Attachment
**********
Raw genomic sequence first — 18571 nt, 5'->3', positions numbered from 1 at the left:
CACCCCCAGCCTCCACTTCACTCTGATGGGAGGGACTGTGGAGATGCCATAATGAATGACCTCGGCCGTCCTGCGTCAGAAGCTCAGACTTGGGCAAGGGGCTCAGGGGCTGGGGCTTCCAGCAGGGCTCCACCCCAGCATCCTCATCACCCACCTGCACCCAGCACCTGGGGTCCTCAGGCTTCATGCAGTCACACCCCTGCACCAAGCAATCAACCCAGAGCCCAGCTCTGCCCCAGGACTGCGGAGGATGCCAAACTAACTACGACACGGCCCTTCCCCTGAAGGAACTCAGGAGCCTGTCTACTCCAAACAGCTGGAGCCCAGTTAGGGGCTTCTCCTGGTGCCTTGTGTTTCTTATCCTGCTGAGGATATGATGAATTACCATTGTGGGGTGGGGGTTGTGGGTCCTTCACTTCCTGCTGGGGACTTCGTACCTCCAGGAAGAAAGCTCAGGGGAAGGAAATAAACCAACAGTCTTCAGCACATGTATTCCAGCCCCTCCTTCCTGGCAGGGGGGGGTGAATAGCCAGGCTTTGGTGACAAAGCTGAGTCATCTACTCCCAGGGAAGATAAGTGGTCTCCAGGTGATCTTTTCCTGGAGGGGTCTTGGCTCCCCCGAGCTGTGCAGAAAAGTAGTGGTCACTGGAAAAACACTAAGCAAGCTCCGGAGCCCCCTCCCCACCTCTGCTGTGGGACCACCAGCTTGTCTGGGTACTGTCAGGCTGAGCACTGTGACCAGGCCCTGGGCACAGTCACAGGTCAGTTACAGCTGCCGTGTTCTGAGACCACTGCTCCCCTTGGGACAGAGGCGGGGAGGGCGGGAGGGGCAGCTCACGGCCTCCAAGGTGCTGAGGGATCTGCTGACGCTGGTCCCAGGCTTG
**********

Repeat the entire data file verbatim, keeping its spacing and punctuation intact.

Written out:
Raw genomic sequence first — 18571 nt, 5'->3', positions numbered from 1 at the left:
CACCCCCAGCCTCCACTTCACTCTGATGGGAGGGACTGTGGAGATGCCATAATGAATGACCTCGGCCGTCCTGCGTCAGAAGCTCAGACTTGGGCAAGGGGCTCAGGGGCTGGGGCTTCCAGCAGGGCTCCACCCCAGCATCCTCATCACCCACCTGCACCCAGCACCTGGGGTCCTCAGGCTTCATGCAGTCACACCCCTGCACCAAGCAATCAACCCAGAGCCCAGCTCTGCCCCAGGACTGCGGAGGATGCCAAACTAACTACGACACGGCCCTTCCCCTGAAGGAACTCAGGAGCCTGTCTACTCCAAACAGCTGGAGCCCAGTTAGGGGCTTCTCCTGGTGCCTTGTGTTTCTTATCCTGCTGAGGATATGATGAATTACCATTGTGGGGTGGGGGTTGTGGGTCCTTCACTTCCTGCTGGGGACTTCGTACCTCCAGGAAGAAAGCTCAGGGGAAGGAAATAAACCAACAGTCTTCAGCACATGTATTCCAGCCCCTCCTTCCTGGCAGGGGGGGGTGAATAGCCAGGCTTTGGTGACAAAGCTGAGTCATCTACTCCCAGGGAAGATAAGTGGTCTCCAGGTGATCTTTTCCTGGAGGGGTCTTGGCTCCCCCGAGCTGTGCAGAAAAGTAGTGGTCACTGGAAAAACACTAAGCAAGCTCCGGAGCCCCCTCCCCACCTCTGCTGTGGGACCACCAGCTTGTCTGGGTACTGTCAGGCTGAGCACTGTGACCAGGCCCTGGGCACAGTCACAGGTCAGTTACAGCTGCCGTGTTCTGAGACCACTGCTCCCCTTGGGACAGAGGCGGGGAGGGCGGGAGGGGCAGCTCACGGCCTCCAAGGTGCTGAGGGATCTGCTGACGCTGGTCCCAGGCTTG